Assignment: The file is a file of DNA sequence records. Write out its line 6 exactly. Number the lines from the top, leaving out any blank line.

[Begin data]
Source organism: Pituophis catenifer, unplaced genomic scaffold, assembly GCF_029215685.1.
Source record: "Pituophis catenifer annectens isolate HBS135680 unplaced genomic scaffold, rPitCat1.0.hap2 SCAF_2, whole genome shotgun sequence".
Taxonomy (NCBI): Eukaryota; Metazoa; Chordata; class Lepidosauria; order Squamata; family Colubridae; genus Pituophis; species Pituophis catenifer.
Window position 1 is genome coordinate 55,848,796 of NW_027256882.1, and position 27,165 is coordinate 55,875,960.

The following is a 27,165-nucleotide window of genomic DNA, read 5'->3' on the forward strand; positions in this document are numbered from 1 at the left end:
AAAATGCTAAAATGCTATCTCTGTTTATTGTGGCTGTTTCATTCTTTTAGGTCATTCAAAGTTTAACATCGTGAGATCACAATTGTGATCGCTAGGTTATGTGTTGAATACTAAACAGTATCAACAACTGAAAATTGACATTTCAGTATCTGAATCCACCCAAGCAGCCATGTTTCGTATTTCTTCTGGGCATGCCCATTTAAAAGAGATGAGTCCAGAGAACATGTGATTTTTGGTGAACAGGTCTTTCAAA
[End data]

AAAATGCTAAAATGCTATCTCTGTTTATTGTGGCTGTTTCATTCTTTTAGGTCATTCAAAGTTTAACATCGTGAGATCACAATTGTGATCGCTAGGTTATGTGTTGAATACTAAACAGTATCAACAACTGAAAATTGACATTTCAGTATCTGAATCCACCCAAGCAGCCATGTTTCGTATTTCTTCTGGGCATGCCCATTTAAAAGAGATGAGTCCAGAGAACATGTGATTTTTGGTGAACAGGTCTTTCAAA